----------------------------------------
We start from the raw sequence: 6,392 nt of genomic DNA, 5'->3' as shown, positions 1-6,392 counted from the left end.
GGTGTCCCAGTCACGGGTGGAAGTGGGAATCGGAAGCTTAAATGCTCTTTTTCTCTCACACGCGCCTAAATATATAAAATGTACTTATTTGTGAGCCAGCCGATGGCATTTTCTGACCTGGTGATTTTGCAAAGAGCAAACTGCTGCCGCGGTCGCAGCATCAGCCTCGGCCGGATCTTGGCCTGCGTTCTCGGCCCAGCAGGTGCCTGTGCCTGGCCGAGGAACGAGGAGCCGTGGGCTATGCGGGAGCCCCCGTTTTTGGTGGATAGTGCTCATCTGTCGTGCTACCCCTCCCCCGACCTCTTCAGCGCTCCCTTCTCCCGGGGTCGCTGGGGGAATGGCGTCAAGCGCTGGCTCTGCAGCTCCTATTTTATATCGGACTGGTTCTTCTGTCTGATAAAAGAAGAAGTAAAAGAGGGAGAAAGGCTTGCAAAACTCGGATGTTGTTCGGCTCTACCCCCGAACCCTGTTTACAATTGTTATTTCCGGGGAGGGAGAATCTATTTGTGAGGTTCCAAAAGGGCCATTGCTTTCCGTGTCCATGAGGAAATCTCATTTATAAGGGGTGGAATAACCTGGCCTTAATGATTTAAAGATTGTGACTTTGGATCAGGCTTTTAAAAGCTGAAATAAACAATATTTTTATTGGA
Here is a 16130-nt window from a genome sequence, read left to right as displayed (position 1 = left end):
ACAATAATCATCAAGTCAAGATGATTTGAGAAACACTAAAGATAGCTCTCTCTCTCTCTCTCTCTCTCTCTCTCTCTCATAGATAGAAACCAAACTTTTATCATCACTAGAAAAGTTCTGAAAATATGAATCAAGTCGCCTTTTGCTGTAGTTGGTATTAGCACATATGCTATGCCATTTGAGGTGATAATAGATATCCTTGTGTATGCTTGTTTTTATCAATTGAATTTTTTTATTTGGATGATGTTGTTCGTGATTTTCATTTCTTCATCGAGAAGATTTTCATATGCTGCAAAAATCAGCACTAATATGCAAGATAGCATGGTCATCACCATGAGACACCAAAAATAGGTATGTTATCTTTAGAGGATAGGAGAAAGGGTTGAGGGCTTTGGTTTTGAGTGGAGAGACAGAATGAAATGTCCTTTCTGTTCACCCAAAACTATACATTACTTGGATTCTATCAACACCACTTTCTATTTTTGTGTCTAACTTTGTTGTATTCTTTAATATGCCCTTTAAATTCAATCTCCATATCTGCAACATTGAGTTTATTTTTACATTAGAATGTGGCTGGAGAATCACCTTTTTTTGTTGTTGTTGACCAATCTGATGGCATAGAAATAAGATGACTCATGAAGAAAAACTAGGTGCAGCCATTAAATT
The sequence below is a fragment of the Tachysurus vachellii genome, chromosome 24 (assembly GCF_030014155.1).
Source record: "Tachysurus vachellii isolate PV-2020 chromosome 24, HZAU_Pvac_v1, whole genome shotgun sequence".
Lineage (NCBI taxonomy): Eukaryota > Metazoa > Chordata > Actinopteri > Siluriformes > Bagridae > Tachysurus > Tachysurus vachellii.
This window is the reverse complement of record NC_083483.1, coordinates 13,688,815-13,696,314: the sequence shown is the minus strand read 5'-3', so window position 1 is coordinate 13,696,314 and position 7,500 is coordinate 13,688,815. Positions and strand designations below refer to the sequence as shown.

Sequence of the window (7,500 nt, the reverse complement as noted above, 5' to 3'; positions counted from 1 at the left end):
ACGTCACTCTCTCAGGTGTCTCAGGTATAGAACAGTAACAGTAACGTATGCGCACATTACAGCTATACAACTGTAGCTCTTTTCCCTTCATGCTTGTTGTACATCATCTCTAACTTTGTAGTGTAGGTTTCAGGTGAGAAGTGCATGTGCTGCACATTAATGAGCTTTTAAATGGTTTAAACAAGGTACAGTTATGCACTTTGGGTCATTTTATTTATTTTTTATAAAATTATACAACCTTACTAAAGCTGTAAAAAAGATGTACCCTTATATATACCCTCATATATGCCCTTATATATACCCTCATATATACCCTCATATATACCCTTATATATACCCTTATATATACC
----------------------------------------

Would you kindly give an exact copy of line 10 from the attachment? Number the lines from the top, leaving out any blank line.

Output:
ACGTCACTCTCTCAGGTGTCTCAGGTATAGAACAGTAACAGTAACGTATGCGCACATTACAGCTATACAACTGTAGCTCTTTTCCCTTCATGCTTGTTGTACATCATCTCTAACTTTGTAGTGTAGGTTTCAGGTGAGAAGTGCATGTGCTGCACATTAATGAGCTTTTAAATGGTTTAAACAAGGTACAGTTATGCACTTTGGGTCATTTTATTTATTTTTTATAAAATTATACAACCTTACTAAAGCTGTAAAAAAGATGTACCCTTATATATACCCTCATATATGCCCTTATATATACCCTCATATATACCCTCATATATACCCTTATATATACCCTTATATATACC